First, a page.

May 6, 2024The Intersectiongeopoliticsforeign policy

The constituents of America’s strength are under severe strain

The United States stands to lose global influence if it continues on the current trajectory

Mint This is an unedited draft of The Intersection column that appears every other Monday in Mint.

I spent the mid-2000s arguing why Indian foreign policy must make a decisive shift towards the United States. The shadow of the Cold War had not yet dissolved and memories of US support for Pakistan’s proxy war were still alive in the minds of the country’s strategic establishment. The Vajpayee government had initiated a shift in thinking after the 1998 nuclear tests and Prime Minister Manmohan Singh was pushing for a major breakthrough in the form of the nuclear deal.

Many in New Delhi — from cabinet ministers to young officers — had misgivings about the relationship and argued that partnering with a superpower would undermine India’s strategic autonomy. With the exception of the formidable K Subrahmanyam, very few were comfortable making the realist argument that a closer alliance with the United States was in India’s interest.

Towards the end of the George W Bush presidency it became fashionable in Washington — and helpful to Barack Obama’s election campaign — to talk about the decline of American power. Fareed Zakaria wrote a book about the post-American world in 2008. This played very well in New Delhi both because the predicted shift in the global balance of power towards Asia was good news, but also because it buttressed the old claim that the United States was on its way down. Time and again I found myself in a minority pointing out that declinism was a favourite American pastime for decades and Americans have been lamenting on the decline of their country for over 200 years.

I gave three reasons why fears of America’s terminal decline were exaggerated. First, the American political system is designed to recover from serious mistakes that its leaders (like all leaders) tend to make. Second, that its higher education eco-system is outstanding. And third, that it has long been the magnet for the world’s most talented and most enteprising people. As long as the United States held on to these advantages, I argued, it will remain the world’s dominant power.

In the past fifteen years, it is shocking how the United States has inflicted serious damage on all three pillars of its strength. No, I still do not think you should short the United States, but the harm it has inflicted on itself is perhaps unprecedented. Unless its self-correcting mechanism kicks in in time, decline is possible. Even after the 2008 global financial crisis, I never thought I’d write this sentence.

Consider the first of my three reasons: political resilience. Frequent elections, presidential term limits, policy adversarialism and institutional strength created the conditions for the American system to change policies once it was clear they failed. All political leaders and governments make mistakes, but not all systems can acknowledge them and change direction. Mao Zedong and his policies are still not officially wrong in China, but the mistakes made by Eisenhower to Biden are not only discussed threadbare but correctives are applied. Yet, in the past decade, extreme partisanship has wrecked self-correcting mechanisms. The US Supreme Court has reduced itself from being an credible arbiter to just another player. Congress has become dysfunctional. There is a highly controversial presidential election this year. There is, of course, a lot of resilience in the system at all levels, but it is under greater strain today than it has been in decades.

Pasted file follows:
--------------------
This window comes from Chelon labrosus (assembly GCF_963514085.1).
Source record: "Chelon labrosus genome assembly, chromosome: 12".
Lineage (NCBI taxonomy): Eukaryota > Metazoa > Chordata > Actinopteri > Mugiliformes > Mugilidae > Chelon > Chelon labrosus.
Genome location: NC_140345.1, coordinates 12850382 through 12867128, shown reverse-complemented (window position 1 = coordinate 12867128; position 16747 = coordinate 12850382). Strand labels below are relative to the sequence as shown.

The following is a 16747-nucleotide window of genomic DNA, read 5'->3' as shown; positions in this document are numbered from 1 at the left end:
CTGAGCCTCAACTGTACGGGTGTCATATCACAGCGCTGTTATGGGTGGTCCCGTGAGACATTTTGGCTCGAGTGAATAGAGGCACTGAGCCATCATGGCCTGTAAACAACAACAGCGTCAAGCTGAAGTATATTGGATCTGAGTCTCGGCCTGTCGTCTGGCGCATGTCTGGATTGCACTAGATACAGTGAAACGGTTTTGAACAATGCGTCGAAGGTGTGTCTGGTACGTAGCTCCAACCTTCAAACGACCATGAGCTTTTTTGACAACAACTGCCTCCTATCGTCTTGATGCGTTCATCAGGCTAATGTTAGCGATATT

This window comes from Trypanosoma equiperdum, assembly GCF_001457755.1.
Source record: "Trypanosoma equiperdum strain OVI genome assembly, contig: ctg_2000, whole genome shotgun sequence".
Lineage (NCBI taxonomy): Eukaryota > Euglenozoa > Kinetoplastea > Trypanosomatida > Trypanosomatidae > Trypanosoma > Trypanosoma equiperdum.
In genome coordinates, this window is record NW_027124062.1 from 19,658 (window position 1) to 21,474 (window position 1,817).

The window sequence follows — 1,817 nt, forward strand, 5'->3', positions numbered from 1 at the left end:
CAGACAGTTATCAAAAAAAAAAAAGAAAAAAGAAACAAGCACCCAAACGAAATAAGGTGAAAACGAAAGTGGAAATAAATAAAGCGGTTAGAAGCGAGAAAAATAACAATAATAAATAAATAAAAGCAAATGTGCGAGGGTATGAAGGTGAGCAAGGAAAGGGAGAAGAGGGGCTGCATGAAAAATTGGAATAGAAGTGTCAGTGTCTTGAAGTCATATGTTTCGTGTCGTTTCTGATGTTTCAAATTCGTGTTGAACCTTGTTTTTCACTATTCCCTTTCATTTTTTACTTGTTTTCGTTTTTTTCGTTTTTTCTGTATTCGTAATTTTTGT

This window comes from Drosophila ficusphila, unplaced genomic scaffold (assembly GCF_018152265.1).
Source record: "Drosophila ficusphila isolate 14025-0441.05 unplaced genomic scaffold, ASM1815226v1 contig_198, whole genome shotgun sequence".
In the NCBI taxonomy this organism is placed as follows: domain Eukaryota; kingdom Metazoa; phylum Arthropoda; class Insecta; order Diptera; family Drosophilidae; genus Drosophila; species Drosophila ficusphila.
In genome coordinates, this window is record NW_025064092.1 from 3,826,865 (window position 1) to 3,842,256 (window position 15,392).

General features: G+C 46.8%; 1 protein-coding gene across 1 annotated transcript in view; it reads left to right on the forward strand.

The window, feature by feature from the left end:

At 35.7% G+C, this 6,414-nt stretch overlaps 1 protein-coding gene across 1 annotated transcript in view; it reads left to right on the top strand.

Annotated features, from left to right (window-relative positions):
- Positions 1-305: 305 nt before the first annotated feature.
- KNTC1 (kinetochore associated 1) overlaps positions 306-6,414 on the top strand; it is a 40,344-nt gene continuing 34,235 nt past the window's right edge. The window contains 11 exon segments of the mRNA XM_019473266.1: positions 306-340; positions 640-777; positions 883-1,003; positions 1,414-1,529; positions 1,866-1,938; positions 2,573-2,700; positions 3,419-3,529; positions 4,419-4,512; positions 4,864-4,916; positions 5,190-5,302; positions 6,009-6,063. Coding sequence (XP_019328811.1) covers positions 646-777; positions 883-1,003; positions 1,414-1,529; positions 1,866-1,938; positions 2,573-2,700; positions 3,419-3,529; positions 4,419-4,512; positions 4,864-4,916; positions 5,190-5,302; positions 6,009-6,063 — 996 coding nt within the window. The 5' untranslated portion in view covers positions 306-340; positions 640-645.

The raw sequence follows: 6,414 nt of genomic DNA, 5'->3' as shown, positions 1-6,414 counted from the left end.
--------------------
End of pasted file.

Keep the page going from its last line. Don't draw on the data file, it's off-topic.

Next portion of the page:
The university system is still the world’s best but is caught in deep crises of its own. The ongoing campus protests expose the contradictions and dubious policies that the American university has come to embrace in the past decade. For years a creeping climate of fear enveloped campuses as professors could be punished for falling foul of political correctness codes. Big donors and alumni groups became powerful. They abridged academic freedom, the single most important thing in education. As Timur Kuran wrote on X, US universities should never have abandoned institutional neutrality. And they should never had allowed DEI to morph into a system that promotes identity politics. Sooner or later, these missteps would come to haunt them. That day has arrived.” Students have noticed the gap between America’s ideals and current policy. I think that the pro-Palestinian protests will jolt the university eco-system to rethink the path it is on, but I cannot say for sure.

America still attracts good immigrants, despite controversies over how to deal with illegal immigration. The ability to acquire high quality human capital without spending a cent is an advantage few of its rivals possess.

Wikipedia has a good page on Kennedy’s book. In a recent essay he warns that while the current great powers prefer stability, it would be a folly to believe that the pattern of rise and fall has somehow ended.

The best analysis of the rise and fall of great powers is still Paul Kennedy’s 1988 book which the assemblage of experts in Washington seem to have forgotten. He showed that powers rise with economic growth and decline due to military overstretch. While the constituents of its dynamism are beginning to flash amber, it finds itself embroiled in the Russia-Ukraine and Israel-Palestine wars. Taiwan is an iceberg that lies somewhere ahead. With the Biden administration losing moral stature and undermining the rules-based world order, the US will have to rely ever more on hard power in pursuit of its goals. This risks the overstretch that Kennedy warned about.

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